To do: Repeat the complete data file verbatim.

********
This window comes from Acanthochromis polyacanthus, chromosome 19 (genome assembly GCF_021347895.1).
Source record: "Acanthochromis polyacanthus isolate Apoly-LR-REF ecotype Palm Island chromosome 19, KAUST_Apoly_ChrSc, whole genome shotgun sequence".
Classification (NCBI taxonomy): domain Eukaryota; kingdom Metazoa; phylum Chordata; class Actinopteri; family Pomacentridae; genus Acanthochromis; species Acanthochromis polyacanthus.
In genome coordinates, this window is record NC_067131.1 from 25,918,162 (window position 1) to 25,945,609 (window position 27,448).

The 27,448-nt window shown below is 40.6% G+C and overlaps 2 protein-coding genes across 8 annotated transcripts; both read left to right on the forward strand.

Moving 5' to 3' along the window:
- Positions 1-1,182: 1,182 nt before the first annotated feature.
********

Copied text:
This window comes from Acanthochromis polyacanthus, chromosome 19 (genome assembly GCF_021347895.1).
Source record: "Acanthochromis polyacanthus isolate Apoly-LR-REF ecotype Palm Island chromosome 19, KAUST_Apoly_ChrSc, whole genome shotgun sequence".
Classification (NCBI taxonomy): domain Eukaryota; kingdom Metazoa; phylum Chordata; class Actinopteri; family Pomacentridae; genus Acanthochromis; species Acanthochromis polyacanthus.
In genome coordinates, this window is record NC_067131.1 from 25,918,162 (window position 1) to 25,945,609 (window position 27,448).

The 27,448-nt window shown below is 40.6% G+C and overlaps 2 protein-coding genes across 8 annotated transcripts; both read left to right on the forward strand.

Moving 5' to 3' along the window:
- Positions 1-1,182: 1,182 nt before the first annotated feature.